As mentioned above, the lockdown restrictions in Germany made it almost impossible to meet up with anyone who was not part of our immediate family. I left Germany not knowing when I’d be able to visit again (mid-September, in time for the Berlin Marathon, was the tentative plan, depending on how the pandemic would evolve…) and I would have loved to see more of my friends.
The strict lockdown also made it pretty difficult to entertain my nieces and nephew, who were on their Christmas school break, but all the places we’d usually take them to were closed: Christmas markets, indoor playgrounds, waterparks, ice skating rinks, theaters and cinemas. Since contacts outside the family were also supposed to be kept at a minimum, they couldn’t even see their friends.
February: New York City
February was my first taste of a New York City winter in a while. I’d spent some time in NYC in December 2019 / January 2020, before I went to Australia, but it never even got cold enough for me to get my thick winter coat out. This year definitely made up for the last couple of winters that I had skipped: snow storms and frigid temperatures were a good reminder for why I usually spend the winters in warmer climates. I toyed with the idea of spending a couple of months in Mexico, but uncertainty about insurance (not every travel insurance covered Covid, and with the ones that did it was still not clear to what extent hospital stays / treatments would be covered) and the fear of ending up with Covid in a hospital abroad made me reconsider and I ended up doing what I deemed the more responsible thing: stay put in New York and wait for my turn to get the vaccine before making any travel plans.
I tried to make the most of my time in NYC. I braved a couple of snowstorms and ventured outside to take photos (NYC snowstorms still amaze me, even though I’ve experienced quite a few over the years. But we just don’t get snow storms like this in Europe). I had regular cooking cooking dates with my friend Adam (including making the TikTok pasta, which went viral at the time), I had my first restaurant meal in months after indoor dining reopened mid-February, I froze through an outdoor brunch, reconnected with a couple of old friends, and ran my fastest half marathon to date on a sunny winter day. I even had my first local catsit since the pandemic started, and I saw a cool immersive art exhibit at ArtecHouse, an innovative art space I’d been wanting to check out for a while.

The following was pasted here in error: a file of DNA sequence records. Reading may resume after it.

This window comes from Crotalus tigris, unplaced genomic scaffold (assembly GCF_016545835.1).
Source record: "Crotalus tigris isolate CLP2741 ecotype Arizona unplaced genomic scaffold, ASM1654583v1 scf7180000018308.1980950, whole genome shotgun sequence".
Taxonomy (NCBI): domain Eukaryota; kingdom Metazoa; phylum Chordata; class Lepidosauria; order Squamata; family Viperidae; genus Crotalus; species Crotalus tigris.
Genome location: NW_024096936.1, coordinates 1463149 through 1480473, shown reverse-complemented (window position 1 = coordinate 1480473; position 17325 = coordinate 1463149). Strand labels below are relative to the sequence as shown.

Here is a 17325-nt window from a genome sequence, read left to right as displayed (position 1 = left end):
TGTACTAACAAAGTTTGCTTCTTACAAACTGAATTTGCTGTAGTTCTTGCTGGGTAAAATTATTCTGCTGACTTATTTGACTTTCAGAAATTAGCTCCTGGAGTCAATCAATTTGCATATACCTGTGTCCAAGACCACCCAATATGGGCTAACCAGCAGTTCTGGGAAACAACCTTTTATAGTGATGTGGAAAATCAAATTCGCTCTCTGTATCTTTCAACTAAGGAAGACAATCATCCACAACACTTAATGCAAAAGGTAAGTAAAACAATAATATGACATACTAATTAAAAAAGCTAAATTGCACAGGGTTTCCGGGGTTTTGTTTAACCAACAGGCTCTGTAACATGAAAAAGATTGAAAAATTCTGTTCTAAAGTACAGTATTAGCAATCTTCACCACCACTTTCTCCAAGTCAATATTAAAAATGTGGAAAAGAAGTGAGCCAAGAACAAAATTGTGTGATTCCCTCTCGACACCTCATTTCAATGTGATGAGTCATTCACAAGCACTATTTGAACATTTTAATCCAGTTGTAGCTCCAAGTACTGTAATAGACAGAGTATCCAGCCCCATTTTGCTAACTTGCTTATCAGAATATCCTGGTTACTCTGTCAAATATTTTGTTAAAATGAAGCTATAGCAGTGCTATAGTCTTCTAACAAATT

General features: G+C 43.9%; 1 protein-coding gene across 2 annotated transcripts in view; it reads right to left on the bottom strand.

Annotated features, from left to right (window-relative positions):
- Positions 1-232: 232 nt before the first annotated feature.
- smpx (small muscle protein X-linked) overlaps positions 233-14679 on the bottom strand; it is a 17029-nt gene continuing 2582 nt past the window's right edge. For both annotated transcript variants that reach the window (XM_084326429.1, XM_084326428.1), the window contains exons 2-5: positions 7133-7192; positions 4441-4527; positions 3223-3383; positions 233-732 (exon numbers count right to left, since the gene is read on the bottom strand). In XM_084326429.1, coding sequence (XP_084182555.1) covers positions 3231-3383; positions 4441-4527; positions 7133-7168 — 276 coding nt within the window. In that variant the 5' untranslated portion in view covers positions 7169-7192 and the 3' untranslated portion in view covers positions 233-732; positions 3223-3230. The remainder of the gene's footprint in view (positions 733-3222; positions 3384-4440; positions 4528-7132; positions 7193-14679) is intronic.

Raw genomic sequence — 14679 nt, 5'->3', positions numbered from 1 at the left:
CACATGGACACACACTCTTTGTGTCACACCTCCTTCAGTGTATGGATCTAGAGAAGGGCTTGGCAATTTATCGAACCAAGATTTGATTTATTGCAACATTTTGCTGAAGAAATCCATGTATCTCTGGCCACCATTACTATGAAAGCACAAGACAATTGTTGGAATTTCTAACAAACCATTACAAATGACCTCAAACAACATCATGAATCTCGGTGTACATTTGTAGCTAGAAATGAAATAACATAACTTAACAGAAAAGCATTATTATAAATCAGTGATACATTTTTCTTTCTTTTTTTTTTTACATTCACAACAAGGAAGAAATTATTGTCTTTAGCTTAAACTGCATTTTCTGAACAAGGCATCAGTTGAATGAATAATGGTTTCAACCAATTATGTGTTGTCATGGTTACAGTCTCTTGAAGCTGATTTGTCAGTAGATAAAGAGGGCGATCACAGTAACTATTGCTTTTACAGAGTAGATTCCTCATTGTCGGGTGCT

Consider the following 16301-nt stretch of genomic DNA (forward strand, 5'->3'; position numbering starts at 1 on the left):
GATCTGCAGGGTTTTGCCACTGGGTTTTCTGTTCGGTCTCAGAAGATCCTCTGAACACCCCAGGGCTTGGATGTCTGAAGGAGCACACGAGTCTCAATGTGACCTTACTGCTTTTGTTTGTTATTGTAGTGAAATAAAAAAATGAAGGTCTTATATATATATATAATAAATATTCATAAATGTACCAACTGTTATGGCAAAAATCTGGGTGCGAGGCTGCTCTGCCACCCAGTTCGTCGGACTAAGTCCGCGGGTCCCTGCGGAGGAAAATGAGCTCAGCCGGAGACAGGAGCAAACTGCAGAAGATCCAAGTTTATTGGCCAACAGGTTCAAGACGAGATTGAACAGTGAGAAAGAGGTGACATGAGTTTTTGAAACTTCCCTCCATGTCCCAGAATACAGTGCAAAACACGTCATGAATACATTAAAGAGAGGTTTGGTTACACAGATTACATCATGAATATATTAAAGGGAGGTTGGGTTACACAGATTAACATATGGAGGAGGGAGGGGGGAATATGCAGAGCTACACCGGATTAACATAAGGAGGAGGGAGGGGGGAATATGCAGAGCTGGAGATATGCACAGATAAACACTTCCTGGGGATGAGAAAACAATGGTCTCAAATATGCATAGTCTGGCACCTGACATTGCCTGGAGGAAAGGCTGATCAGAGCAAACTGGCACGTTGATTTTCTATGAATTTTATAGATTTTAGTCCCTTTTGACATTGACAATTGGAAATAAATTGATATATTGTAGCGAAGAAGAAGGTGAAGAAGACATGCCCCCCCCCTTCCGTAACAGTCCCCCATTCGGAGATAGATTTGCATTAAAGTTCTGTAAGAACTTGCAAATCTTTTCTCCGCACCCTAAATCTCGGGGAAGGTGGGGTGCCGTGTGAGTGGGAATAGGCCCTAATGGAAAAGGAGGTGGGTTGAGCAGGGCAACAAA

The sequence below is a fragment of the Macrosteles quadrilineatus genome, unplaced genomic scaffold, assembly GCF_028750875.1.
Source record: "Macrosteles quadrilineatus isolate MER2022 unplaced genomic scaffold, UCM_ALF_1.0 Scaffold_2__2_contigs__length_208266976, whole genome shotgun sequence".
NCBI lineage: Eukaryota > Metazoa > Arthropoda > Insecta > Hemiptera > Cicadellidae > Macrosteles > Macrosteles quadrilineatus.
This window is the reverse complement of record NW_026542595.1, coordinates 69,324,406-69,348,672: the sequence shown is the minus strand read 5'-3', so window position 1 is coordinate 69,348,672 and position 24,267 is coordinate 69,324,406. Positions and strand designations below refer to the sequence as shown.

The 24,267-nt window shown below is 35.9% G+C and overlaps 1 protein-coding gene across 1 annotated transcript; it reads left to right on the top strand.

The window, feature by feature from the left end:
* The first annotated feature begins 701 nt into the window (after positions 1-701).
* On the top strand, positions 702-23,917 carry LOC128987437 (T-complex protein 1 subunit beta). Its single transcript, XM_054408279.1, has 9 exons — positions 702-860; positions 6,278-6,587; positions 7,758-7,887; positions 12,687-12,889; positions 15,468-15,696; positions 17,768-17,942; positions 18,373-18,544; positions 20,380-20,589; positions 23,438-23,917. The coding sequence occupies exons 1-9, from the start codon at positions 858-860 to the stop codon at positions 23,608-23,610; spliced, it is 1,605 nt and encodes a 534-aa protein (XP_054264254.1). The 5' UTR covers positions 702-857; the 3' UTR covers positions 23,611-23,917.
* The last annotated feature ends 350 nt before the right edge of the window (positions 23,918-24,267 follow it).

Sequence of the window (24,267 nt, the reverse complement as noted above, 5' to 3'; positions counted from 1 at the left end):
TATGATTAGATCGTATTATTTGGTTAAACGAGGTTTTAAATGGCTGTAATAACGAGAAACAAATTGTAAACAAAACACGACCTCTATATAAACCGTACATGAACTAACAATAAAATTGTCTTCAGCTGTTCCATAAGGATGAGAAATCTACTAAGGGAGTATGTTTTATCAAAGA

I got a loan
I got approved for a small business loan, which I did not expect to get. But it came at the exact right time (see below)!
February was a horrible month in terms of work. I just couldn’t find any work. I got zero bookings for my tours, I made barely any money with the blog, I hadn’t gotten any freelance writing projects in months. Financially, it was a scary anxiety-inducing month, and it was such a huge relief when I got the notification that I was approved for a small business loan.
March: New York City
With spring approaching I was hopeful that I’d get more bookings for my tours again, but they were still far and few between – not enough to even cover my monthly expenses. Despite the challenging time for travel businesses, I decided to create a new tour which I was able to launch after a few hiccups. But launching a tour does not guarantee any bookings, and I wasn’t able to gain much traction for it – but then again, I also didn’t get a lot of bookings for my established tours.
When I wasn’t busy researching for my new Brooklyn Tour and trying to work out the best route for it, I spent time with friends, enjoyed my first indoor brunch in 14 months, I went ice skating and I tried out a new sport: kickboxing. Indoor fitness classes were allowed to resume this month, and I signed up for kickboxing classes to supplement my home workouts and runs. Kickboxing definitely kicked my b*tt!
Surprise deliveries & a vaccine announcement
I was surprised with two unexpected deliveries this month. First, I was sent flowers, and then I received an amazing care package filled with candy and with a very thoughtful gift.